Barefoot Friendliness Rating (BFR): 9 toes out of 10 for flatness.

Courtyard Cafe:

In need of some rest and relaxation (and pizza), we journeyed to Courtyard Cafe for shelter. We put the ‘science’ in Science Road by testing our thermal endurance against the rapidly cooling and increasingly wet environment. We were brought to heel by this harsh reality, and quickly made our way inside the Holme Building. The student union will surely offer safety, we rationalised. How wrong we were.

Unnamed USU board directors hurled what could be described at least as abuse at us, just three barefoot soldiers on a mission.

“Why did I look down?” remarked one. 

“People eat here,” said another.

“I think people on campus should wear shoes… generally everywhere. Shoes off is for home. Or the beach,” they added. It wasn’t hard to see their true colours. 

Despite attempting to mask their hatred as care, saying, “It’s a welfare issue… people can get diseases,” we could see the truth.

BFR: 6 toes out of 10 toes for boringness and prejudice.

Graffiti Tunnel:

As a site of public art and student expression, the Graffiti Tunnel was an obvious path for us to tread. Protected from wind, rain, and stares, we were invigorated by the colourful art around us, and felt that we were leaving our own mark.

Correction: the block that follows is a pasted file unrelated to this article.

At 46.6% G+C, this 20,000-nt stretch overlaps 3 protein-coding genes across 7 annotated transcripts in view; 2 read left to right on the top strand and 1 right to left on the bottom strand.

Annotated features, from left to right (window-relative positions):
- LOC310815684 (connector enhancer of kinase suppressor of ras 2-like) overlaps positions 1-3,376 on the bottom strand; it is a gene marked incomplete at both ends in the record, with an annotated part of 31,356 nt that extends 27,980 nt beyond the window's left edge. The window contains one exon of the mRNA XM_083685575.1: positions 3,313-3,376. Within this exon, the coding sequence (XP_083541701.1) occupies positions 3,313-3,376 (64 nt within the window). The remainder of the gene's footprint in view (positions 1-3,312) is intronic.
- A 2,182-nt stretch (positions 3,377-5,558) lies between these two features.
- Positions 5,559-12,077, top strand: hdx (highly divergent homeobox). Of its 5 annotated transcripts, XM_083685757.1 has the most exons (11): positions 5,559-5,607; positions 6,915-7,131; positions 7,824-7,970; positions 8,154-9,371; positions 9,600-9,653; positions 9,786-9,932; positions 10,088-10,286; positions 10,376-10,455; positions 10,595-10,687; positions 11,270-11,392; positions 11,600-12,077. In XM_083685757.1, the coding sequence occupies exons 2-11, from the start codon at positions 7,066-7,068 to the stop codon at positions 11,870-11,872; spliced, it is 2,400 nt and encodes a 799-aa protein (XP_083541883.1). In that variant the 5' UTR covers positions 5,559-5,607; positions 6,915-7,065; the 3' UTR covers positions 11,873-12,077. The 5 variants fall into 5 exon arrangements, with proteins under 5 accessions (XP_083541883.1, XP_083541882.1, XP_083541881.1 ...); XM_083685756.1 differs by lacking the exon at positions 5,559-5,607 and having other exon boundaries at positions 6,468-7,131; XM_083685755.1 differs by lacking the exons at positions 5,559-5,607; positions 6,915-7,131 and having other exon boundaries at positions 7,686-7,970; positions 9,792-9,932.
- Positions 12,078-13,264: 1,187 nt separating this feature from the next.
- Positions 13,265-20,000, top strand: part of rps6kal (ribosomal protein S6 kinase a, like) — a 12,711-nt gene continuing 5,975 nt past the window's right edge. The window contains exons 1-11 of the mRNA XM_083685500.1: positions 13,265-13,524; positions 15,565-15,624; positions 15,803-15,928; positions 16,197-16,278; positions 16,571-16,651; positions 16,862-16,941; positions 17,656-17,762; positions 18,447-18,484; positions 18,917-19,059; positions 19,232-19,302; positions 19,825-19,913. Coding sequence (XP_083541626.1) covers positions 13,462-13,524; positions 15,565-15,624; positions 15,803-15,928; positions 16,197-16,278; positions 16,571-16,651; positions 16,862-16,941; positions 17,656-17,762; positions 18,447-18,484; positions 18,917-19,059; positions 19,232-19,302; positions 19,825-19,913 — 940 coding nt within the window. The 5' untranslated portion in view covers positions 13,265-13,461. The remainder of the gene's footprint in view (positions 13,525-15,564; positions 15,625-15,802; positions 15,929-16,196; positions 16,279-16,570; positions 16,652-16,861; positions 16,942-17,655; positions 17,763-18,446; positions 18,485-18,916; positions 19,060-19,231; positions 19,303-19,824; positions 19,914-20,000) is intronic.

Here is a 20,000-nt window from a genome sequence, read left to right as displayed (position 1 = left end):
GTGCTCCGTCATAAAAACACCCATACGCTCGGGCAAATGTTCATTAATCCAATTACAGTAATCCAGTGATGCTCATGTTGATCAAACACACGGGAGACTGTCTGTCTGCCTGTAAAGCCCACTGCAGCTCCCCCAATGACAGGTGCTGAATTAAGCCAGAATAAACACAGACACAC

The ground itself was smooth sailing, nary a pebble in sight to slow us down. Though years of paint and our lack of grip turned the floor into a DIY slip-and-slide, our only criticism of the space is its temperature. We would recommend that others on our path protect themselves with a beanie, AKA a sock for your head.

BFR: 7 toes out of 10 for psychedelic vibrancy.

Manning and Queer Space:

Of all our journeys, the Queer Space was certainly the most physically dangerous. Simultaneously though, it was the most emotionally safe. A place where all are accepted — tits out, toes out, everything in between. Even if the difference in our lifestyle was continually pointed out, the questions were mostly curious rather than discriminatory, such as: Why? Are you okay? Aren’t you cold? We were met, if not with open toes, open arms.